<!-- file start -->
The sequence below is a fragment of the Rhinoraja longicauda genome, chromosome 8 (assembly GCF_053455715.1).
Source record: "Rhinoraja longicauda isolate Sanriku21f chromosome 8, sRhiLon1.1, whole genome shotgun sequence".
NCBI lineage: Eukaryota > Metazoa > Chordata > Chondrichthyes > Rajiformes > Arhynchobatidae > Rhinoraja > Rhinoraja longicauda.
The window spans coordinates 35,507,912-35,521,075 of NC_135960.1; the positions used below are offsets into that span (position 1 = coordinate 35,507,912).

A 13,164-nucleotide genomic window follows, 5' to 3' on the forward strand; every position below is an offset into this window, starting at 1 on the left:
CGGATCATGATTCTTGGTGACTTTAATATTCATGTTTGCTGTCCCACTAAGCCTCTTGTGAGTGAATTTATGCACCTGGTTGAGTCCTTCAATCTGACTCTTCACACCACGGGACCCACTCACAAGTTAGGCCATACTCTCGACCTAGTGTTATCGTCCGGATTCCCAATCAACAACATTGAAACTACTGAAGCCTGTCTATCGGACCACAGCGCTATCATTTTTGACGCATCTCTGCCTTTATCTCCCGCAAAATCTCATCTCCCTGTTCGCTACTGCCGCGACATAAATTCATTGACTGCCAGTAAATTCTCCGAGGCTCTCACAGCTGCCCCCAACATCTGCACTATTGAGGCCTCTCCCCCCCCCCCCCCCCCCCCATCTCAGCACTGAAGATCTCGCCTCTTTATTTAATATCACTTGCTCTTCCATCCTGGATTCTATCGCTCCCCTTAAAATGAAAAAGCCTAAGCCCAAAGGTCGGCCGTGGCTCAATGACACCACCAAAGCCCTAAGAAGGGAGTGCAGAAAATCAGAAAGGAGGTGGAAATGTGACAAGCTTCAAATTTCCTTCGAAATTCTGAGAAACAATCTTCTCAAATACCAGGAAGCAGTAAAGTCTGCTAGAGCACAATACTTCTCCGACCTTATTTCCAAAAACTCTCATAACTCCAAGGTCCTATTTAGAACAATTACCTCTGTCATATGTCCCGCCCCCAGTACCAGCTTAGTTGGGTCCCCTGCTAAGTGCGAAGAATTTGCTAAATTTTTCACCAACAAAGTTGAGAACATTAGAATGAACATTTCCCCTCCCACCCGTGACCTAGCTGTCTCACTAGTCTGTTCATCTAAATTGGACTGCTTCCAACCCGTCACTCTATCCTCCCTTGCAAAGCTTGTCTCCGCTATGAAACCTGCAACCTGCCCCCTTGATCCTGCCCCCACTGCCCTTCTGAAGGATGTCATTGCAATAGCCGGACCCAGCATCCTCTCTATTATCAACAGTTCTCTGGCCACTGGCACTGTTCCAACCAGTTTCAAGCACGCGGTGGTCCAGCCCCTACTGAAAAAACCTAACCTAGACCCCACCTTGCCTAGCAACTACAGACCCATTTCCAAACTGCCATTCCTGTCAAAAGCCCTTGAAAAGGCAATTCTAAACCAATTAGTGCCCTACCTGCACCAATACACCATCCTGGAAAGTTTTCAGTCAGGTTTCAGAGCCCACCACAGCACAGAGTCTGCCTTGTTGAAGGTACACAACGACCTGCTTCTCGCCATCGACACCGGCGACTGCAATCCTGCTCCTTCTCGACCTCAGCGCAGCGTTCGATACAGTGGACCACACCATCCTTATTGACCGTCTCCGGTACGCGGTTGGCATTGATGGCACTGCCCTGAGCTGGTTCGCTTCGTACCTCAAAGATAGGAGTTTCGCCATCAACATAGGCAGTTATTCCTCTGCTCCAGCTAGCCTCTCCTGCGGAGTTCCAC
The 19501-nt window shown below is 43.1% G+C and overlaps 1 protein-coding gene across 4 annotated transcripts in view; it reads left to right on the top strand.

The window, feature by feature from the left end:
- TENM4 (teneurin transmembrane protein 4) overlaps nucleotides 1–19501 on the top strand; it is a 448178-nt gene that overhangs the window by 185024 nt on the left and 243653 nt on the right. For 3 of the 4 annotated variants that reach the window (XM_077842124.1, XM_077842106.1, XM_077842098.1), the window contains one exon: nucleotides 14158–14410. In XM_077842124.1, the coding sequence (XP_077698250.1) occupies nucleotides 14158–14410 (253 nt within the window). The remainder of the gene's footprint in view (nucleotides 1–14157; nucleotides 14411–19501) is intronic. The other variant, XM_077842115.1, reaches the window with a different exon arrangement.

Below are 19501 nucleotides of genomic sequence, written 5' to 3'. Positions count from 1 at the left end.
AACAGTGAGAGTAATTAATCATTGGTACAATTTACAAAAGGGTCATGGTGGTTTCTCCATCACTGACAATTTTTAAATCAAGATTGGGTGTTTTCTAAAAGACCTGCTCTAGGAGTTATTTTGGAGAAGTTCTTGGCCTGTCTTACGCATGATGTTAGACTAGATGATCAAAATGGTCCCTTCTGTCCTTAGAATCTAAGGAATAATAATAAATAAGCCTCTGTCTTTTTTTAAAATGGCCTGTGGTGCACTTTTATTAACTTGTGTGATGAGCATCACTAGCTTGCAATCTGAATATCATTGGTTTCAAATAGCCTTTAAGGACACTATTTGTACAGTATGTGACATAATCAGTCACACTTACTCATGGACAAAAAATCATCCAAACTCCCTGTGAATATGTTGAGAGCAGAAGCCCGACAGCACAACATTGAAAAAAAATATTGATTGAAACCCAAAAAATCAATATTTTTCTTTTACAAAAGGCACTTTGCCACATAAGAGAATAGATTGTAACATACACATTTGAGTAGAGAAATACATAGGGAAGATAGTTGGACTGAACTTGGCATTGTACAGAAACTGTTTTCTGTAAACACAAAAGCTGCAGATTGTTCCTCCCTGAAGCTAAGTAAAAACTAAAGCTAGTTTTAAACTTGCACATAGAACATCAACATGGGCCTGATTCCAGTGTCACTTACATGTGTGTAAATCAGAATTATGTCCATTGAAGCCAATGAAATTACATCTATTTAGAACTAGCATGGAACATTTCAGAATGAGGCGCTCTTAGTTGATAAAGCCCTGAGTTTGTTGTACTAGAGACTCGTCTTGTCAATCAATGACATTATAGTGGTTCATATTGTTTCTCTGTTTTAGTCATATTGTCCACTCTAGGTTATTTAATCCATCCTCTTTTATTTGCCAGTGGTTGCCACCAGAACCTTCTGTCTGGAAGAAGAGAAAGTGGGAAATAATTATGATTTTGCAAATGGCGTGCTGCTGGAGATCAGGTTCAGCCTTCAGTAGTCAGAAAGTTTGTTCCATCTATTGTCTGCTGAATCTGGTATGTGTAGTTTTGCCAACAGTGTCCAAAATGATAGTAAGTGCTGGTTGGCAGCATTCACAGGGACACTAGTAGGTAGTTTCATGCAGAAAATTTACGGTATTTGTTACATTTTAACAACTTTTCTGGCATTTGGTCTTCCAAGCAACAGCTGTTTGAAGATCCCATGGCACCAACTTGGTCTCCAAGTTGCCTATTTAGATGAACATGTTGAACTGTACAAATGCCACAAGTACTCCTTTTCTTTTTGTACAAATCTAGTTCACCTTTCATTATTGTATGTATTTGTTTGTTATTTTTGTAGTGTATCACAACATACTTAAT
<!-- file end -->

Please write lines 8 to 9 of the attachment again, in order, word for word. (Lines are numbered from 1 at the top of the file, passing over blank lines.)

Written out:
The window, feature by feature from the left end:
- TENM4 (teneurin transmembrane protein 4) overlaps nucleotides 1–19501 on the top strand; it is a 448178-nt gene that overhangs the window by 185024 nt on the left and 243653 nt on the right. For 3 of the 4 annotated variants that reach the window (XM_077842124.1, XM_077842106.1, XM_077842098.1), the window contains one exon: nucleotides 14158–14410. In XM_077842124.1, the coding sequence (XP_077698250.1) occupies nucleotides 14158–14410 (253 nt within the window). The remainder of the gene's footprint in view (nucleotides 1–14157; nucleotides 14411–19501) is intronic. The other variant, XM_077842115.1, reaches the window with a different exon arrangement.